Known collectively as “Kuchi,” the nomadic peoples of Afghanistan recently convened in Kabul for a historic assembly to address longstanding issues specific to their community.

The National Conference on Kuchi Affairs, sponsored by the Assistance to Legislative Bodies of Afghanistan (ALBA) project, afforded Kuchis access to Members of Parliament, the President’s Special Representative on Reform and Good Governance, and officials from numerous ministries and directorates. Never before has any state or international body brought together this disparate community.

Massoud Speaks

Building on the high level of trust and cooperation established with Members of Parliament and Senators, the ALBA project—which is co-funded by the U.S. Agency for International Development and the U.K. Foreign and Commonwealth Office—helped coordinate the conference at the request of the Lower House Commission on Nomads, Tribal Affairs, Refugees, and Migration.

Logistics for the event were challenging. Almost 300 Kuchi representatives traveled to the three-day conference from 31 out of 34 provinces. Accommodated in downtown Kabul hotels, some nomads were unused to amenities such as running tap water. Others were concerned about animal herds left near the outskirts of the city. Hailing from the far corners and varied landscapes of Afghanistan, the Kuchis comprise several linguistic, tribal, and ethnic affiliations, but once assembled in the hall, a palpable sense of unity extended throughout the gathering.

Disparate People, Common Concerns

Making up at least 10 percent of the Afghan population, the Kuchis are a widely recognized but little known group, and have historically eschewed politics. Mainly Pashtun-speaking, most Kuchis have not benefited from the modest gains many Afghans have come to enjoy over the past decade.

A dozen Kuchi representatives sit in Afghanistan’s two Houses of Parliament, and a Lower House commission, an Independent Directorate, and a Ministry are specifically tasked to administer tribal and Kuchi affairs. Despite this representation, the nomadic community has felt largely ignored and often disparaged. Stop-go government activity and services have been common in recent years and these inconsistencies have had greater impact on groups who find themselves on the margins of society.

The Kuchis came to the capital to work seriously on resolving such problems, not just voice complaints. Many spoke expressively during the assemblies: “Consult with us. Ask us what we need; what our requirements are. Don’t guess.” In various ways, this sentiment was aired repeatedly over the course of the event.

While Kuchis are in certain ways outside the mainstream, their concerns— education, health care, security, land rights—echo those of many Afghan citizens. Factor in the main Kuchi livelihoods, based on livestock products and animal grazing, and the ministerial and parliamentary panel received a clear profile of the Kuchi constituency.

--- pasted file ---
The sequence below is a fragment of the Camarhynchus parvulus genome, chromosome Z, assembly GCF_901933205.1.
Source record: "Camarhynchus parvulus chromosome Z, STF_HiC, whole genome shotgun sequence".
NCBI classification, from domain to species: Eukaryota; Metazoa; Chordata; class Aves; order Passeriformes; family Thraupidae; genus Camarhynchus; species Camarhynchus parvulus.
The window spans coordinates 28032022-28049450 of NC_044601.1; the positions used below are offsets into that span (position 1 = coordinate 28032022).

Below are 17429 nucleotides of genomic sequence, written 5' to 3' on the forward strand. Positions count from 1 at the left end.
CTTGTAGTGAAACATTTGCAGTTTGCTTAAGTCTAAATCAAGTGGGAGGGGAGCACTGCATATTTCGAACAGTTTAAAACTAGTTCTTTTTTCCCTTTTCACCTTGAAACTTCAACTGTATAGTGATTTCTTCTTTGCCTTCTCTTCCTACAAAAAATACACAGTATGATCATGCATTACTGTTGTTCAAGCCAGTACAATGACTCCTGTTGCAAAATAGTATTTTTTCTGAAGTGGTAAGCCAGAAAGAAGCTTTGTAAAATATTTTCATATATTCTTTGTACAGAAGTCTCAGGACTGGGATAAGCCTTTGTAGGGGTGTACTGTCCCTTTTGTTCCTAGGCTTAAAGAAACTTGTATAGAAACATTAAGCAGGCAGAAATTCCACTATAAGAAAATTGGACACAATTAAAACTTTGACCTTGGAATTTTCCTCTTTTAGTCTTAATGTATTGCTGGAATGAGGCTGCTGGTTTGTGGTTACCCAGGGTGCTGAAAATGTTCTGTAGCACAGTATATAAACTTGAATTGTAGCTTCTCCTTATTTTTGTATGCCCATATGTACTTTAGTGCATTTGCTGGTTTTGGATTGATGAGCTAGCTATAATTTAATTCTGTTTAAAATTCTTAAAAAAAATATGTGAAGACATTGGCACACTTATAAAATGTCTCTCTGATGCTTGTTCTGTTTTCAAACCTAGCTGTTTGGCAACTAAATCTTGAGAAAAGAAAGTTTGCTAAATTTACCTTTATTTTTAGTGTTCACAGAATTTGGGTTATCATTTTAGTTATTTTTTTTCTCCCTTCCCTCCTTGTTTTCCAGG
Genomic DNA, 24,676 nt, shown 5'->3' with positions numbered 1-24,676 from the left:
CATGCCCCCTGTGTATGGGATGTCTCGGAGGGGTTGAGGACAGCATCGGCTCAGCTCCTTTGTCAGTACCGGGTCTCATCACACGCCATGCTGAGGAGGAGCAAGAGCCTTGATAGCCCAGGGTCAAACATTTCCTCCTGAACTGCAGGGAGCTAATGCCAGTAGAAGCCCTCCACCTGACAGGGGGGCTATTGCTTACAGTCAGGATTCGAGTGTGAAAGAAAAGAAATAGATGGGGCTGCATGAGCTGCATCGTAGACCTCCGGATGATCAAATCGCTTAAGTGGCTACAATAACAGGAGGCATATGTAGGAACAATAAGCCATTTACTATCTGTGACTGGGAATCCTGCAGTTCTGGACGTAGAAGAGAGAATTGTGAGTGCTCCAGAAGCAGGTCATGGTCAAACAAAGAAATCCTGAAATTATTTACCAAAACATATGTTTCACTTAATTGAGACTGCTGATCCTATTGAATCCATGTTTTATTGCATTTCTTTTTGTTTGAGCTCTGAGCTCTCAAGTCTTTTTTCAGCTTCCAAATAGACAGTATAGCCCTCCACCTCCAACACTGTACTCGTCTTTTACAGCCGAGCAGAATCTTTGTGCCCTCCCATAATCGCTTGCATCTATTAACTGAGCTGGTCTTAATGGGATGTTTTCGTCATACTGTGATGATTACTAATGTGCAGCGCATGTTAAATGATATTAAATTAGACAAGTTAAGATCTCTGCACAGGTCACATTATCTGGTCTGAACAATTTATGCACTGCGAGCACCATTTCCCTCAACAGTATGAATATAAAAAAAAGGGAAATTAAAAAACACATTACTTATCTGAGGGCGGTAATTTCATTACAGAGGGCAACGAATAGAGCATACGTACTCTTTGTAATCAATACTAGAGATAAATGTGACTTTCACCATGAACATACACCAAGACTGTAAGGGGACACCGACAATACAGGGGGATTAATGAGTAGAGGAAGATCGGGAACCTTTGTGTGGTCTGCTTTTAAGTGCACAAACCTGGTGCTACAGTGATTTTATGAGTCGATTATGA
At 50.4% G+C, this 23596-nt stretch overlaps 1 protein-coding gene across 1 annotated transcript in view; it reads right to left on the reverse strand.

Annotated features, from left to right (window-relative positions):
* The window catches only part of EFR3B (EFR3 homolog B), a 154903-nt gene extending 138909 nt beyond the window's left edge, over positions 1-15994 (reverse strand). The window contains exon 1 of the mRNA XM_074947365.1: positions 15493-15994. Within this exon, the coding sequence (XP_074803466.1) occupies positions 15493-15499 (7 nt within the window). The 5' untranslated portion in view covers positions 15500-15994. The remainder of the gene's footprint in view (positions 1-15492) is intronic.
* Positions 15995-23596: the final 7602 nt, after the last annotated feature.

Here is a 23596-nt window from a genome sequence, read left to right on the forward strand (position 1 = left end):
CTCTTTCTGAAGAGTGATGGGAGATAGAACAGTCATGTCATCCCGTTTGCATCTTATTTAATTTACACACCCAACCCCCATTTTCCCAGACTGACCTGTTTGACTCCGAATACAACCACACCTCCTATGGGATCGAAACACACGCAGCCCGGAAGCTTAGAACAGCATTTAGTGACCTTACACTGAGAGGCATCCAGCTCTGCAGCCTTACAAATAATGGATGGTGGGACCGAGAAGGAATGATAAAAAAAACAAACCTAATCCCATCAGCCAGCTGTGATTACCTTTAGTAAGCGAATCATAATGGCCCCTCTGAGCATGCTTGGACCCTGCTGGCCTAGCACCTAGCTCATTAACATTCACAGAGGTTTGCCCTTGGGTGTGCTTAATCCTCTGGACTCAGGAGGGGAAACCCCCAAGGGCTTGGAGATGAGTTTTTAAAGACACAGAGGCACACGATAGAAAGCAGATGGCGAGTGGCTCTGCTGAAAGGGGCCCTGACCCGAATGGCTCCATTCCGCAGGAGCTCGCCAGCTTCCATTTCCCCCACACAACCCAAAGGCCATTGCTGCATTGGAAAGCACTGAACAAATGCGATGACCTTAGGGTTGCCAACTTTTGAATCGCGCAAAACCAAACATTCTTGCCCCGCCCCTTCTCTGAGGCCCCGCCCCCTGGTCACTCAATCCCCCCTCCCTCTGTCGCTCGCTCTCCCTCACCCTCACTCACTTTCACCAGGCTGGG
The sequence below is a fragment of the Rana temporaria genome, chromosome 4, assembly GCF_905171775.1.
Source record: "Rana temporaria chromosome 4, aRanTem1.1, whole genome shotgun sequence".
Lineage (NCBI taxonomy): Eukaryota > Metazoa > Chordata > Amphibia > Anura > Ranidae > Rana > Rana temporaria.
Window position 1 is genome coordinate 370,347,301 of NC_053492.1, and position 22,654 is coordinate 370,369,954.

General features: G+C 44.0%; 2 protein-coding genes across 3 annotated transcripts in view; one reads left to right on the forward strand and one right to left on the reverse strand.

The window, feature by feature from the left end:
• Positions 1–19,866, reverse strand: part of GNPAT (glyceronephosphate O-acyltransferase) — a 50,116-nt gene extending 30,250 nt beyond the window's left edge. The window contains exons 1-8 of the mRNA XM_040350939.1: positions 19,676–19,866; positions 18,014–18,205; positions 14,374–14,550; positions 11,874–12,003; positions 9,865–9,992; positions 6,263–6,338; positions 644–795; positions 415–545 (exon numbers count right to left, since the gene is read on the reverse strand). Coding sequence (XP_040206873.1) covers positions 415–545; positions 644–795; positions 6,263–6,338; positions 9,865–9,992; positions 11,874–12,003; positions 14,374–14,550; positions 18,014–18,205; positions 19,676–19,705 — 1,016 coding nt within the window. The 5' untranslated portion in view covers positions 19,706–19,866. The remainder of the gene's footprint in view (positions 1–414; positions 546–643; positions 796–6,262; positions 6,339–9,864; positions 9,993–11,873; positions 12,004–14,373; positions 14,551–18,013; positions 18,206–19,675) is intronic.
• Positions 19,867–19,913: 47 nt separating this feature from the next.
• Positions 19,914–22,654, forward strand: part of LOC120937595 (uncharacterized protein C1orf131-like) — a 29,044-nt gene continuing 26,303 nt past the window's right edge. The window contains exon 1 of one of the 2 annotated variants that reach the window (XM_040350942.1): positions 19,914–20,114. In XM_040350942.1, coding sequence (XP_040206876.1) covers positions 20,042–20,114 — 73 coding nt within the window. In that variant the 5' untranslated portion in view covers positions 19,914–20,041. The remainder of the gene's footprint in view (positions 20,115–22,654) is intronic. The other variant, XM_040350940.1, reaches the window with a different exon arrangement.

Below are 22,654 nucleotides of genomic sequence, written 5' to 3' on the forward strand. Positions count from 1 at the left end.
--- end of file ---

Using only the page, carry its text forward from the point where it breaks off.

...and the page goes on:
Participants were divided into breakout groups to discuss health, education, livestock, housing, livelihoods, and governance. Inadequacies emerged in several arenas. In most provinces, for example, there are no health centers appropriate to the Kuchi consumer. Government-run mobile clinics are erratic and often give no prior notification of their visits to the community. Mobile schools, likewise, are hindered by poor management and scheduling.

Livestock, livelihoods, and land rights combine to form another set of issues for the nomadic population. Kuchis are in urgent need of animal husbandry training and—as the country’s largest producers of animal products—proper storage facilities. Land rights loom large because animal grazing requires access to pasture.

Finally, governance and social issues are yet to be addressed. A legacy of discrimination—many Afghans still see Kuchis as criminals, even terrorists—contributes to a significant under-representation of nomadic people in the public sector, especially in the police, military, and national security forces. Many nomads have been unable to receive national ID cards.

Concrete Proposals

Close to 300 voices joined in solidarity to outline these formidable barriers in a formal policy paper presented to the President. The paper lays out province-by-province plans to address inequalities and calls for the formation of a Kuchi National Council, plus increased oversight of Article 14 of the State Constitution, which pertains specifically to agriculture, animal husbandry, and nomads. It also harkens back to the presidential campaign promise to initiate sustainable solutions for Afghanistan’s nomadic community.

The ALBA project is designed to help the Afghan Parliament provide a stronger, more consistent check on the executive branch and operate as a more independent and effective legislative, representative, and oversight body. By integrating constituents who have for too long been kept out of the mainstream, by forging new ties to legislators, and by making clear demands of the government, the Kuchi conference advanced that objective.